The reading of the entire Aramaic marriage contract is an
honored tradition. Maimonides said, "The custom of our fathers is law, and
custom was to read the ketubah aloud."
The origin of the reading is probably the twelfth-century
scholar, Rabbenu Tam. He indicates that it serves as a separation between the
two distinct ceremonies of betrothal and nuptials. Because it is placed as a
divider, the blessing over the wine can once again be recited at the start of
the nuptial service.
The ketubah is written in the language of the
Talmud. The Rabbis were careful even about the sounds of the phrases as well as
their legal import. It is not respectful to play background music to the
reading, which would detract from its special significance. The reading is
difficult and unfamiliar to most people, and probably only rabbis and scholars
will be able to read it creditably.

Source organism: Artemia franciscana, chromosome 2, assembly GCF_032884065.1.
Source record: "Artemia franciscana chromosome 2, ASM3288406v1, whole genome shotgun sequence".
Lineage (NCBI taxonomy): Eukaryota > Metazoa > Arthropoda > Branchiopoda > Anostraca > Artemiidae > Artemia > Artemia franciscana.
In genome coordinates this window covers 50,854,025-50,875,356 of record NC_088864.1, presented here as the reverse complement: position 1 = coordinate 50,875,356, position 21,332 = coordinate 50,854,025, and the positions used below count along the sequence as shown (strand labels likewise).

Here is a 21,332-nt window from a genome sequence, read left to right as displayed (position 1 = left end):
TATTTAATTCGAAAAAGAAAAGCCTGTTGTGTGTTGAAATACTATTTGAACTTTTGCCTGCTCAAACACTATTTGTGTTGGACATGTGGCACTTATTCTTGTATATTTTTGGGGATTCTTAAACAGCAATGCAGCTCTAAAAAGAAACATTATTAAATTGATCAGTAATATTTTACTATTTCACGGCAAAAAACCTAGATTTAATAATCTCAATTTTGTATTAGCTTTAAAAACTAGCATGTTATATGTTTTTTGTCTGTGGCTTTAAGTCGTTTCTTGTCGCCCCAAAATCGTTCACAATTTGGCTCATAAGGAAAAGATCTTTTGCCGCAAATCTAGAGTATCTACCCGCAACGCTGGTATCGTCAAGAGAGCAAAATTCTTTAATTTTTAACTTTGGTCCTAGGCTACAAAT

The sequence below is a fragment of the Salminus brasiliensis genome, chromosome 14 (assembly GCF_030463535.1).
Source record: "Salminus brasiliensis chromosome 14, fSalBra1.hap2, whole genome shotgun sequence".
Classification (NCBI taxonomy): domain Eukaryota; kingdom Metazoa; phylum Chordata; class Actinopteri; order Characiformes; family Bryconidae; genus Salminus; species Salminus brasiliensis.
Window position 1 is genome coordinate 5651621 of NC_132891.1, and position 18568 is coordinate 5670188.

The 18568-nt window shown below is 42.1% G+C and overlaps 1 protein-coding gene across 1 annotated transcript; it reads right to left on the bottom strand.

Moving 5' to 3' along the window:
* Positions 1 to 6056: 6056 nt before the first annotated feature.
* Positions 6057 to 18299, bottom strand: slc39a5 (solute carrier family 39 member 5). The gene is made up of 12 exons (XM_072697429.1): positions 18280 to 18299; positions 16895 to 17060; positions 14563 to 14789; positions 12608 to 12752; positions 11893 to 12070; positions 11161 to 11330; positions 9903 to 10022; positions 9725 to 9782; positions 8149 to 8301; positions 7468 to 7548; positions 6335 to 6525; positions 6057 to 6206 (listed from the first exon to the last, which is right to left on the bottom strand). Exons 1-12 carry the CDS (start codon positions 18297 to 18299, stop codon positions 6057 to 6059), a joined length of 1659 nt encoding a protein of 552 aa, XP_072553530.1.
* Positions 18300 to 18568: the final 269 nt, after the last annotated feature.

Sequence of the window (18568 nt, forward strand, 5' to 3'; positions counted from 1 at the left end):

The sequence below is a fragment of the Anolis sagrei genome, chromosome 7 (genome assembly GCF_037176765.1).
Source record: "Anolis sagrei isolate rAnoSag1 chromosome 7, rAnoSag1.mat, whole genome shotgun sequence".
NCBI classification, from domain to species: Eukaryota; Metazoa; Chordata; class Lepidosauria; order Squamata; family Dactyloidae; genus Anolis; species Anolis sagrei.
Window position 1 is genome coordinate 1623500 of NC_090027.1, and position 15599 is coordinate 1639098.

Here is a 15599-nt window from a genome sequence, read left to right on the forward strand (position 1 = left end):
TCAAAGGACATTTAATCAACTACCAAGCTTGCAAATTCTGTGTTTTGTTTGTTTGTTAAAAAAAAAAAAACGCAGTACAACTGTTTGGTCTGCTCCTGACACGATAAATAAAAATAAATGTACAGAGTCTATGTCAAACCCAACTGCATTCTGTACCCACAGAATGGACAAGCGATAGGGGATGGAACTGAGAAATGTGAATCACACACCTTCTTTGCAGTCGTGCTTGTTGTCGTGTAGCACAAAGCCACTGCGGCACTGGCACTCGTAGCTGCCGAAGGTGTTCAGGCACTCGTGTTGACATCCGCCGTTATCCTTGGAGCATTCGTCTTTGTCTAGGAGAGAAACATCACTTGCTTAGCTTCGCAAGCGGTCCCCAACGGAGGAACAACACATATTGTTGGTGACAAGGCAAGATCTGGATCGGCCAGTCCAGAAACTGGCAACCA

After it is read, the document is given to the groom for
him to hand to his bride and for her to hold in her safekeeping for all the days
of their marriage.
It is probably wise for the bride to pass it to her parents
or maid of honor so that it should not be lost. As already indicated, Jewish law
is clear that husband and wife may not cohabit without knowing the whereabouts
of their ketubah. If the rabbi sees that the couple will not be able to
care for the ketubah in the midst of the hectic celebration, he should
hold it until a more sober time when he will give it to the wife. If the
ketubah cannot be located, the rabbi must draw up a replacement contract.
There can be no nuptial service unless the ketubah
is given the bride. Since the Rabbis forbade conjugal relations without it, the
lack of the ketubah makes the ceremony kiddushin she’einah
re’uyah le’biah—a marriage that cannot be consummated.